Privacy and the fine art of making a fool of yourself

I was at a sports centre in north London a few months back, taking my eldest to a children’s party. It had one of those multi-level soft -play areas, which her two-year-old brother immediately disappeared into. Ordered to bring him back for cake, which I delivered with the usual supply-teacher lack of authority, I had to crawl through two foam bars to get him. But as I squeezed through it occurred to me that I was in fact stuck, and a wave of panic suddenly overtook me. A scenario began to unfold in my head of having to get the staff to free me, perhaps the fire brigade. Meanwhile, all the parents and kids would be laughing, all except my daughter, who would one day be explaining the story to a therapist.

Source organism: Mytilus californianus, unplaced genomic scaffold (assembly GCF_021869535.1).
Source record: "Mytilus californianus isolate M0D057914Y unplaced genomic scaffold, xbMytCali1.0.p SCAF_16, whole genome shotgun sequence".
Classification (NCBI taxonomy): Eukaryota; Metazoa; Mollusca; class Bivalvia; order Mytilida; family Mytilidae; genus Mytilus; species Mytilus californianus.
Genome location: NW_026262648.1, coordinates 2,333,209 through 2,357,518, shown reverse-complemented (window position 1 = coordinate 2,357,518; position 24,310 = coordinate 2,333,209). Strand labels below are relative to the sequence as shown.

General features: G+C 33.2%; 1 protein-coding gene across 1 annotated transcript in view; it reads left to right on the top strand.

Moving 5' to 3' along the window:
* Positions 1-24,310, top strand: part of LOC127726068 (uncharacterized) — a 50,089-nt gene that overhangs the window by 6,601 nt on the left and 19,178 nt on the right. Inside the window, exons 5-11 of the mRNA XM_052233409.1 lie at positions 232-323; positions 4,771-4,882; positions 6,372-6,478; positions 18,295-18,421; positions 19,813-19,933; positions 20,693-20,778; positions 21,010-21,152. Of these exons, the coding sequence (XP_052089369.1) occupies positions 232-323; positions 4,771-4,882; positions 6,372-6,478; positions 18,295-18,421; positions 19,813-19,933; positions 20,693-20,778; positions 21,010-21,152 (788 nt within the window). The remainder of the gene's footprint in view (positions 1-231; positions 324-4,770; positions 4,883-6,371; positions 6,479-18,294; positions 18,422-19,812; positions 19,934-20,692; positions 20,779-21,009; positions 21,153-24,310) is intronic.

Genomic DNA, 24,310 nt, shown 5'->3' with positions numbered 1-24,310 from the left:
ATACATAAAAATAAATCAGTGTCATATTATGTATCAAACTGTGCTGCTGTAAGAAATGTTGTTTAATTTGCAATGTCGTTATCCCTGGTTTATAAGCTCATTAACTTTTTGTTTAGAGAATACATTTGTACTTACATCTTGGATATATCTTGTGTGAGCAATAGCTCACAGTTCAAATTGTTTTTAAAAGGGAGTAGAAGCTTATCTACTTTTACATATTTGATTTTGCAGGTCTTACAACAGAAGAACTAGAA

Except were that to happen someone would probably start filming it. They might put it on YouTube and soon it would be on Facebook and Twitter; by the time I was out I’d be trending, and people would be making mash-ups of me with dance music tracks and funny graphics.

By the evening The Guardian would have think-pieces about what my trapped backside said about patriarchy and white privilege.

Read it all there….

What do you think?